Archive for January 15th, 2020

January 15 Energy News

January 15, 2020

Opinion:

¶ “Oppenheimer: Tesla Is An ‘Existential Threat’ To Automakers” • On CNBC’s Power Lunch, Oppenheimer analyst Colin Rusch explained that Tesla has proven to be an existential threat for automakers. The idea that Tesla is an existential threat to other automakers just seems accurate. It is what CleanTechnica has been publishing for many years. [CleanTechnica]

Elon Musk (CNBC via Twitter)

Science and Technology:

¶ “Air Filters Used In LA Schools Linked To Higher Test Scores” • NYU Assistant Professor of Economics Michael Gilraine studied what happened when Los Angeles area schools had air filters installed during the 2015 Aliso Canyon gas leak. The air filters were linked to increases in test scores equivalent to two and a half months of extra learning. [CleanTechnica]

¶ “Reconnecting With Nature ‘Triggers’ Eco-Actions” • People who have access to nature or urban green spaces are much more likely to behave in environmentally friendly ways, a study in the journal Environment International suggests. Researchers used a representative sample of 24,000 people in England for their study of green behavior. [BBC]

Green space

World:

¶ “Rupert Murdoch’s Son Lashes Out Against Fox And His Father’s Other News Outlets For Climate Change Coverage” • Rupert Murdoch’s son, James Murdoch, and his wife are lashing out against his father’s sprawling media empire for how it covers the climate crisis, especially in light of the fires raging in the family’s native Australia. [CNN]

¶ “The Glitzy European City Going Green” • Monaco is the most densely populated country in the world. But it is where Jessica Sbaraglia, a 31-year-old Swiss native and former tennis pro and model, launched her urban agriculture business Terre de Monaco in 2016. Now she has five micro farms on Monaco’s rooftops, balconies, and hidden plots of land. [BBC]

Monaco

¶ “BlackRock Is Changing Its Investment Strategy Because Of Climate Change” • BlackRock, the massive asset manager in charge of $7 trillion, will ditch investments that it considers a sustainability risk, including thermal coal producers – part of an effort to put sustainability at the center of its approach to investing. [CNN]

¶ “‘Must Run’ Status, No Power Curtailment For Renewable Energy Plants: Expert Panel” • An expert group reviewing the Indian Electricity Grid Code has asserted that renewable energy power plants shall be treated as “must run” and electricity from these plants shall not be curtailed for any commercial reasons. Several states now curtail them. [The Indian Express]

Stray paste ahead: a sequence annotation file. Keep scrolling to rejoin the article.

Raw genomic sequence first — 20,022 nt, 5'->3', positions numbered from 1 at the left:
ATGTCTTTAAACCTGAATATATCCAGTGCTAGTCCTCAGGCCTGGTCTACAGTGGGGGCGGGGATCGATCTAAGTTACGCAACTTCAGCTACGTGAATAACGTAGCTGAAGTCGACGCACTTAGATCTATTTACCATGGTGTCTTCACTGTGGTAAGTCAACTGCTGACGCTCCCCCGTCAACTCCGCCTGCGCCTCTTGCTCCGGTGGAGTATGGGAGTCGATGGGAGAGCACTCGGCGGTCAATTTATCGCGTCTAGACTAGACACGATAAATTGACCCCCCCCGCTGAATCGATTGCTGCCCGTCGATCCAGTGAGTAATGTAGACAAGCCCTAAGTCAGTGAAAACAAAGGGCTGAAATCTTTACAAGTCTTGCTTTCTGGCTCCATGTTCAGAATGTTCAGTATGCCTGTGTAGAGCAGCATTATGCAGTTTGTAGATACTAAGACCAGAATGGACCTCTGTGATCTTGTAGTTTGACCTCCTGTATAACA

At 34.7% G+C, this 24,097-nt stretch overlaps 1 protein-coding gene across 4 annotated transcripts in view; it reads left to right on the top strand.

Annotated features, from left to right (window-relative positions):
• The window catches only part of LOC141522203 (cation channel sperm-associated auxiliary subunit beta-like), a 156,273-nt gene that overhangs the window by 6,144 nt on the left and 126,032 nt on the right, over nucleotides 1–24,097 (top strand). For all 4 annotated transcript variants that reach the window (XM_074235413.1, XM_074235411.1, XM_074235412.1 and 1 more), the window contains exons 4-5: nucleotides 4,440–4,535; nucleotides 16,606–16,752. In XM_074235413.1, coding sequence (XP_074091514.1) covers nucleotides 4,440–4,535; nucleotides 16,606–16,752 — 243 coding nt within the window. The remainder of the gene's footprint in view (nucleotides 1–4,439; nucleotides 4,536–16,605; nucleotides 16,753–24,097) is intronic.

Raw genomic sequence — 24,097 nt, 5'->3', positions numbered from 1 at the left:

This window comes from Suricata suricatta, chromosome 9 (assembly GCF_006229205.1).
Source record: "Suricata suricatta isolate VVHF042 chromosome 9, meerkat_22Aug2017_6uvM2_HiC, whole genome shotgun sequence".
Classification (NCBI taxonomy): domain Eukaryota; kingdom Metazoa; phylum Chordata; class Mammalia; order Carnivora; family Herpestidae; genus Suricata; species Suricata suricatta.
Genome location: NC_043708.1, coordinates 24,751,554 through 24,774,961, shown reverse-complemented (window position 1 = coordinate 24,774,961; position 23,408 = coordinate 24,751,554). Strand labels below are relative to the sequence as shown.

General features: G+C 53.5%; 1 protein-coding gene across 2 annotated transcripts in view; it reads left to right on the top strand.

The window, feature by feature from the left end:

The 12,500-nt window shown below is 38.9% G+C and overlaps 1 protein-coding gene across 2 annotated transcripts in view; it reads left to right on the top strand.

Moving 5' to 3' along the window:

Wind farm in India

¶ “Transitioning To 100% Renewable Energy By 2050 Would Pay For Itself” • A global effort to eliminate the world’s greenhouse gas emissions implies a transition to 100% renewable energy by 2050. According to analysis, that would cost C$95 trillion ($72.7 trillion), but the investment would pay for itself in only seven years. [The Weather Network]

¶ “SECI Invites Solar, Wind Energy Generators To Supply Power Through Open Access” • The Solar Energy Corporation of India has invited Expression of Interest from renewable energy generators for the supply of power through open access. These are already commissioned renewable plants that have no active power purchase agreement. [Mercom India]

Renewable generation (Credit: Kenueone, CC0)

¶ “Australia’s Science Minister Calls For End To Debate Over Whether Climate Change Is Real” • Australia’s Minister for Industry, Science and Technology Karen Andrews has warned denying climate change is a waste of time that should instead be spent on the urgent need to implement steps for mitigation and adaptation. [SBS]

¶ “Nuclear Power ‘Cannot Rival Renewable Energy’” • Nuclear power is in terminal decline worldwide and will never make a serious contribution to tackling climate change, according to a group of energy experts. The nuclear power stations being built worldwide will not be enough to replace those closing down, as solar and wind power are increasing. [EcoWatch]

Nuclear plant (© Allard Schager | Moment | Getty Images)

US:

¶ “Warmer Temperatures Linked To Increase In US Injury Deaths, Study Says” • A temperature increase of 1.5°C (2.7°F) would cause an additional 1,600 injury deaths every year in the US, according to a study published in the journal Nature Medicine. The majority of those deaths, 84%, would be among men, the study said. [CNN]

¶ “Replacing Coal With Renewables Could Save Energy Customers $8 Billion A Year, Financial Analysts Find” • Analysts at Morgan Stanley and Moody’s Investors Service expect electric utilities to accelerate their transition away from coal. Replacing coal with renewable energy could save electricity customers as much as $8 billion each year. [DeSmog]

Wind and coal (Credit: Andrew, Creative Commons)

¶ “New Plates In Kansas Will Emphasize Renewable Energy” • Kansas will begin issuing new personalized license plates that emphasize the state’s growing use of renewable energy. The “Powering the Future” plates feature wind turbines profiled against a sunrise. Windpower supplies Kansas with more than 36% of its electricity. [KCTV Kansas City]

¶ “Three-Quarters Of New US Generating Capacity In 2020 Will Be Renewable, EIA Says” • According to the latest EIA data, wind and solar will make up 32 GW of the 42 GW of new capacity additions expected to start commercial operation in 2020, respectively, dwarfing the 9.3 GW of natural-gas-fired plants to come online this year. [Greentech Media]

Have a gloriously gorgeous day.

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